The lust of human need keeps the opening scenes of Desmond courting Dorothy Schutte (Teresa Palmer) from hollow Americana.  Garfield and Palmer have spectacular chemistry together, with every corny one-liner leading to kisses that hint at behavior that might be sinful in another movie.  Their attraction is so natural and powerful that I would have been perfectly content if Hacksaw Ridge turned out to be a romantic drama.  The editing also deserves special mention, with an early trip to the hospital cutting from Desmond being viscerally overwhelmed by what he's done, followed by floating in spiritual elation in the hospital, before the camera settles on his first sight of Dorothy.  It's a perfect wordless summation of one core rhythm of humanity - the physicality of existence, the spirituality of meaning, and the carnality of lust.

Now - about those war scenes.  I admit my first exposure to them was via animated GIFs and they presented a level of cartoonish violence that seemed at-odds with Desmond's life.  In motion Gibson's battle scenes are a surprisingly effective illustration of why Desmond believes in pacifism.  We're primed for heightened visuals thanks to the lust of the earlier scenes, and when men start screaming like they're in a low-budget horror film the effect is one of cosmic absurdity.  The battles are not about capturing verisimilitude à la Saving Private Ryan, but about highlighting the philosophical uselessness of war. Man's inhumanity to man is no more plain than the visual of one American soldier using the corpse of another as a shield to advance on Japanese soldiers.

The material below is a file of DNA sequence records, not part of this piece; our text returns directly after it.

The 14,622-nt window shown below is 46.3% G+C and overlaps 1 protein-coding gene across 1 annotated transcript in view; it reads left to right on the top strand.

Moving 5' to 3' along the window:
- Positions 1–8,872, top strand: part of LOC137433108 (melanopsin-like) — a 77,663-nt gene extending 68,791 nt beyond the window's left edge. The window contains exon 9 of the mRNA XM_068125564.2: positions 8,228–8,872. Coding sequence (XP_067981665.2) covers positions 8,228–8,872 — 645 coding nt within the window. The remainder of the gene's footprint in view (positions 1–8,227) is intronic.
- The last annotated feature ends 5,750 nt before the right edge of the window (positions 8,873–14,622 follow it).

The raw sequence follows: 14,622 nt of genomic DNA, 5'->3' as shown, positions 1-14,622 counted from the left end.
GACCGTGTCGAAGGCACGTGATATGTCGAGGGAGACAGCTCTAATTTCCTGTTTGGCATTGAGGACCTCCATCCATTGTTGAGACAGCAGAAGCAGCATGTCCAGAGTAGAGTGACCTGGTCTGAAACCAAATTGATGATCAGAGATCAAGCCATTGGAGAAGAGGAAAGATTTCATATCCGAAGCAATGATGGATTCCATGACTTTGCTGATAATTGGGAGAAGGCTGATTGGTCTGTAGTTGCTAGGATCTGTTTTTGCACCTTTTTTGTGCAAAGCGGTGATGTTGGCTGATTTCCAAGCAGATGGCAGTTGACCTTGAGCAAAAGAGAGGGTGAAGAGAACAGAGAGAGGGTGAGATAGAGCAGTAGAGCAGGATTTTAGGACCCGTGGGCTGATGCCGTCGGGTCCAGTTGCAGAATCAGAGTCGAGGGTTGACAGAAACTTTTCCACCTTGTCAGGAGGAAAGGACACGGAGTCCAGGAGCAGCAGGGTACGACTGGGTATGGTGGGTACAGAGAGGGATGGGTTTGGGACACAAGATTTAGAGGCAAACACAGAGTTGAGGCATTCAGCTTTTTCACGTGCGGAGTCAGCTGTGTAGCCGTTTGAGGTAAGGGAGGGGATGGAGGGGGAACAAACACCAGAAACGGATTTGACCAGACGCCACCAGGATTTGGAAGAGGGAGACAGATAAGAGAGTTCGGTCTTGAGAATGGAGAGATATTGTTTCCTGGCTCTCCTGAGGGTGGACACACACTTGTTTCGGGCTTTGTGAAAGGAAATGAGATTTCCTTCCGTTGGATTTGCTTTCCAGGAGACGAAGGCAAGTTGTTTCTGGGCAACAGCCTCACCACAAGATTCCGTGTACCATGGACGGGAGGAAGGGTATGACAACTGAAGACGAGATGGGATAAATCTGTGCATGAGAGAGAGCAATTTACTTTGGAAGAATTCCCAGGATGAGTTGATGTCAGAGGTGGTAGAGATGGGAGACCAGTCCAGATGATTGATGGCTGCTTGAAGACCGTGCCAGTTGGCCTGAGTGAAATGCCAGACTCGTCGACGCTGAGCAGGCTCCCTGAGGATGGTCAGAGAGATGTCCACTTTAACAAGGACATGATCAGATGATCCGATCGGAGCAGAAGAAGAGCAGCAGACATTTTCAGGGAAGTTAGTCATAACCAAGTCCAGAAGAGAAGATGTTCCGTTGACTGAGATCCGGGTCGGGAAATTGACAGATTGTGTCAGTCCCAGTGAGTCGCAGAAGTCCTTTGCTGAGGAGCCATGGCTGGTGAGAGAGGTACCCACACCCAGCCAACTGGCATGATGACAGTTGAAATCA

If I were more cynical I might look at the war scenes and laugh, but then I think of the terrifying directness of the living dead pleading to Desmond with their eyes.

The emotional and spiritual anchor throughout all this is Garfield.  He was great in Martin Scorsese's Silence, but in Hacksaw Ridge embodies Desmond's natural desire to protect in a primal way.  When Desmond says of his relationship with God, "I like to think he hears me, but it ain't a conversation," Garfield lets the line come out as naturally as asking for water.  Garfield's eyes do not go hollow when confronted with violence but they're not possessed either.  He looks for all the world like a creature whose natural instinct is to heal and protect, and Garfield's shocked withdrawal into himself after a long night on the ridge is roused by his unit's need for his protection once more.  It's stunning work.

When I say stunning, I mean it literally.  I sat in stunned tears from the first battle on through the rest of Hacksaw Ridge.  I couldn't take notes. I couldn't pause. I couldn't give myself a break.  Desmond is as pure a representation of living in Christ's example as there is, Garfield lets that goodness flow through naturally, and Gibson's direction always tugs at how difficult that kind of life is.  All I could do is watch a humble, lusty, and fundamentally decent human being transcend the sins of our race to live for others.

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Hacksaw Ridge (2016)

Directed by Mel Gibson.
Screenplay written by Robert Schenkkan and Andrew Knight.
Starring Andrew Garfield, Hugo Teresa Palmer, and Hugo Weaving.

Posted by Andrew